In a naked display of solidarity, 40 Israeli women recently took off their clothes to support an embattled young Egyptian woman who is under fire for posting a nude photograph of herself online.
The Egyptian woman, Aliaa Magda Elmahdy, 20, posted the picture and allowed it to be put on Twitter in order to protest sexism and the oppression of women in Egypt. She told CNN that she did it because:
I am not shy of being a woman in a society where women are nothing but sex objects harassed on a daily basis by men who know nothing about sex or the importance of a woman. The photo is an expression of my being and I see the human body as the best artistic representation of that…
Women under Islam will always be objects to use at home. The (sexism) against women in Egypt is unreal, but I am not going anywhere and will battle it ‘til the end. Many women wear the veil just to escape the harassment and be able to walk the streets.
Elmahdy’s controversial action quickly made her the target of death threats and unrelenting hostility and made her internationally famous. In Egypt, conservatives and Islamists demonized her, and the left disowned her, stating emphatically that she has no connection to the liberation movement responsible for the overthrowing of Mubarak. Lawsuits have been filed against her and there has been political pressure for the government to prosecute her criminally as well.
The Egyptian controversy caught the attention of a 28-year-old Israeli woman, Or Tepler, who created a Facebook event supporting Elmahdy and gathered 40 Israeli women to pose nude behind a banner reading ‘Homage to Aliaa El Mahdi. Sisters in Israel’ in English. The banner also displayed the message ‘Love without Borders’, in Arabic and Hebrew.
Tepler told Ynet that she wanted to reach out to Elmahdy because:
it got on my nerves that she received a quarter of a million abusive comments and death threats….I felt that when a liberal, enlightened woman in Cairo cannot express herself and gets threats from her state, I should show solidarity.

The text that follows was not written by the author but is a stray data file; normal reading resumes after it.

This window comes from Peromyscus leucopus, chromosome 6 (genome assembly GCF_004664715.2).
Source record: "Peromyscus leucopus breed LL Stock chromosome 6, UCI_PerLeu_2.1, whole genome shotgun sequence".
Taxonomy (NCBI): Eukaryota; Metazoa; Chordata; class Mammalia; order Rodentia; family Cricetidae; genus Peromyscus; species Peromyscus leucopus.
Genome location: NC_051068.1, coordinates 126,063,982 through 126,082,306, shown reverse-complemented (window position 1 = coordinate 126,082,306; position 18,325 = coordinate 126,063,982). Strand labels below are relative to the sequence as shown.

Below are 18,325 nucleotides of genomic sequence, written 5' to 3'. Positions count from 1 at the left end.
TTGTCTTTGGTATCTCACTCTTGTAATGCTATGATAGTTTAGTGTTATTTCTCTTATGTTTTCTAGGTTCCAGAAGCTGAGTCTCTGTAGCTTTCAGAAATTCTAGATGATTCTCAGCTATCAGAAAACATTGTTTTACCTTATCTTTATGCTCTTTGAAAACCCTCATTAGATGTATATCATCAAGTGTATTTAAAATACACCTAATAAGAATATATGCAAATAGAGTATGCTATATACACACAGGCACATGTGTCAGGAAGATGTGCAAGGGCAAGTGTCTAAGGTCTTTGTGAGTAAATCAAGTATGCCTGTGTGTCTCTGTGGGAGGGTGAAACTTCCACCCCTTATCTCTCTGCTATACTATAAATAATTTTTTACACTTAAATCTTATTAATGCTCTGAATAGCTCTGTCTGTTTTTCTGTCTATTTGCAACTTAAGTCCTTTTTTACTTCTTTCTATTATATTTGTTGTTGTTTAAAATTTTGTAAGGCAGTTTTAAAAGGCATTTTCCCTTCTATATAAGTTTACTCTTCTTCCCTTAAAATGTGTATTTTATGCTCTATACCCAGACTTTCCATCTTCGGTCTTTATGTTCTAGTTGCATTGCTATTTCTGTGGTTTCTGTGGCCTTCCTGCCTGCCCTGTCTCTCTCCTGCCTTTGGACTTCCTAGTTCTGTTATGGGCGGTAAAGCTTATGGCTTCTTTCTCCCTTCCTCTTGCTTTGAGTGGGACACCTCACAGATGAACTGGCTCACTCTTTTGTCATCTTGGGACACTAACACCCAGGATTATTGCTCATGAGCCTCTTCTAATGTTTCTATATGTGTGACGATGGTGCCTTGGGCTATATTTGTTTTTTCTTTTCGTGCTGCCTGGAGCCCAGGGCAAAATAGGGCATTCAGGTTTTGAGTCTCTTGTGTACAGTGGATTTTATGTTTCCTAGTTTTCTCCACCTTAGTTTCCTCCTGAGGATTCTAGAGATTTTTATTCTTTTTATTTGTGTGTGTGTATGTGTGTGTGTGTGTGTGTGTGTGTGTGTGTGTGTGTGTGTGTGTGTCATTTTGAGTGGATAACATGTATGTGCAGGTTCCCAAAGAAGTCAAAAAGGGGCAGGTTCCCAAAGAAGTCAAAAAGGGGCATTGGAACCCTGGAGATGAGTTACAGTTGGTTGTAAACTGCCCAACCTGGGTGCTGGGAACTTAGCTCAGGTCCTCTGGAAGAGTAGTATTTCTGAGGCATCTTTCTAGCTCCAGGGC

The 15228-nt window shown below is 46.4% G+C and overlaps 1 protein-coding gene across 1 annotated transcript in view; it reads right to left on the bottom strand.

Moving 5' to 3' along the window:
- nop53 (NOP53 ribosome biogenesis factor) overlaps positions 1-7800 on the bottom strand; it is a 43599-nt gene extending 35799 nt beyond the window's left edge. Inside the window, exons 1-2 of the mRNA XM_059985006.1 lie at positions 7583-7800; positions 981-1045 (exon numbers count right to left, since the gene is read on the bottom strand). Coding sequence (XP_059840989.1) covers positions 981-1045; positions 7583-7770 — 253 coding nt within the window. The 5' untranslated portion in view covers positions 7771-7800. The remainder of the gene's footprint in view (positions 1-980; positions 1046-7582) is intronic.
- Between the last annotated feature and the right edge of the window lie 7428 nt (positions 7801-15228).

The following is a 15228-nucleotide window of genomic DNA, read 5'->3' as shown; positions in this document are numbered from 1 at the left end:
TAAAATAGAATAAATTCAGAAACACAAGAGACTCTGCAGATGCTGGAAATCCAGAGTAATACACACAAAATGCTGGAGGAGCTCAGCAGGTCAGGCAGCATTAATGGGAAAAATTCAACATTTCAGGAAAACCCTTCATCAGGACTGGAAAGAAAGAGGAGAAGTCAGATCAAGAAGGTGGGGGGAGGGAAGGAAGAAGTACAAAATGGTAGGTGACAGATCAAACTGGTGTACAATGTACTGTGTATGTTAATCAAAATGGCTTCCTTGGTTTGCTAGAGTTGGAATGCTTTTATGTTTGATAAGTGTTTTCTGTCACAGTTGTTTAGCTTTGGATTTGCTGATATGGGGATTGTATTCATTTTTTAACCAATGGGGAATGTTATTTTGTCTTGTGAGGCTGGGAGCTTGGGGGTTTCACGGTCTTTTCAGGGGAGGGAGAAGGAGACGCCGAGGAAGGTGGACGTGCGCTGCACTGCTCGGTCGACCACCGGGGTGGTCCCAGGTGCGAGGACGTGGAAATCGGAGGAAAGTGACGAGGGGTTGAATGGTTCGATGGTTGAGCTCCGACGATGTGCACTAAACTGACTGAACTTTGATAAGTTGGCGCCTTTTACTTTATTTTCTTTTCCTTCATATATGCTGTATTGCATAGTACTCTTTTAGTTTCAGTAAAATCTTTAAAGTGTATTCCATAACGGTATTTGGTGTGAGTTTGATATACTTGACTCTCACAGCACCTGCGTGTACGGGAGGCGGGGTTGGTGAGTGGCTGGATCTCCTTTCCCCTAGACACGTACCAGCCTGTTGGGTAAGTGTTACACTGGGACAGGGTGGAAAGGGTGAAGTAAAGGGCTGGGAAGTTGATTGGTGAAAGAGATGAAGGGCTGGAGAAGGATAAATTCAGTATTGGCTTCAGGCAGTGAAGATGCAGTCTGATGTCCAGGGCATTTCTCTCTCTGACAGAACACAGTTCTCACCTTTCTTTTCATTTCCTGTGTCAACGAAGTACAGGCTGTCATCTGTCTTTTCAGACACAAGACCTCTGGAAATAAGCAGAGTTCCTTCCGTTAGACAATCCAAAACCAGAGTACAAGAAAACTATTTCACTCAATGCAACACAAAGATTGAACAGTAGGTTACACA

Judging from the comments on Israeli and international newspapers and blogs that have covered Tepler’s statement, the decision of the Israeli women to pose nude (albeit discreetly hidden behind their banner) is as controversial as Elmahdy’s original photograph.
These events highlight the question as to whether displaying the female body provocatively an effective retort to religious fundamentalists who would shroud all women in public.
Doing so is certainly a natural reaction — fight against those who would hide women and their sexuality by putting it on display. But such tactics around opposition from those who say such women are only proving the fundamentalist’s point: that all women who don’t cover their bodies are by definition promiscuous or prostitutes. And there is certainly a school of feminism that clearly believes that such actions play into the hands of men who would exploit such images of women and use them to degrade them, and that women are best fighting for their rights and dignity with their clothes on.
This articulate post on the Arab Studies Institute blog Jadaliyya argues why Elmahdy’s photograph is indeed an important political statement at this delicate juncture in Egyptian politics, and should be respected as such:
Alia’s picture does not play by the rules, and this is why both liberals and Islamists have condemned her. She is not “waiting” for the “right moment” to bring up bodily rights and sexual rights in post-Mubarak Egypt. She is not playing nice with the patriarchal power structures in Egypt. She is not waiting her turn. Her mouth is not open and pouting. Her breasts are not large. Her eyes are not hungry or afraid. She is not wearing high heels. Her vagina is uncovered. She is not selling anything, and she is not trying to turn us on. Her use of fishnet stockings appears to be a commentary on the clichés of commodified seduction. Her nudity is not about sex, but it aims to reinvigorate a conversation about the politics of sex and the uneven ways it is articulated across the fields of gender, capital, and control. She is staring back at us, daring us to look at her and to not turn away. Daring us to have this debate.” One could argue that the decision by the Israeli women to join her in posing naked is related to the ongoing debate raging in Israel regarding the display of women’s bodies and images.
The argument over how and when women’s bodies should be seen, and whether a woman like Elmahdy is brave or immoral, appears to easily cross religious and national boundaries, even in the contentious Middle East.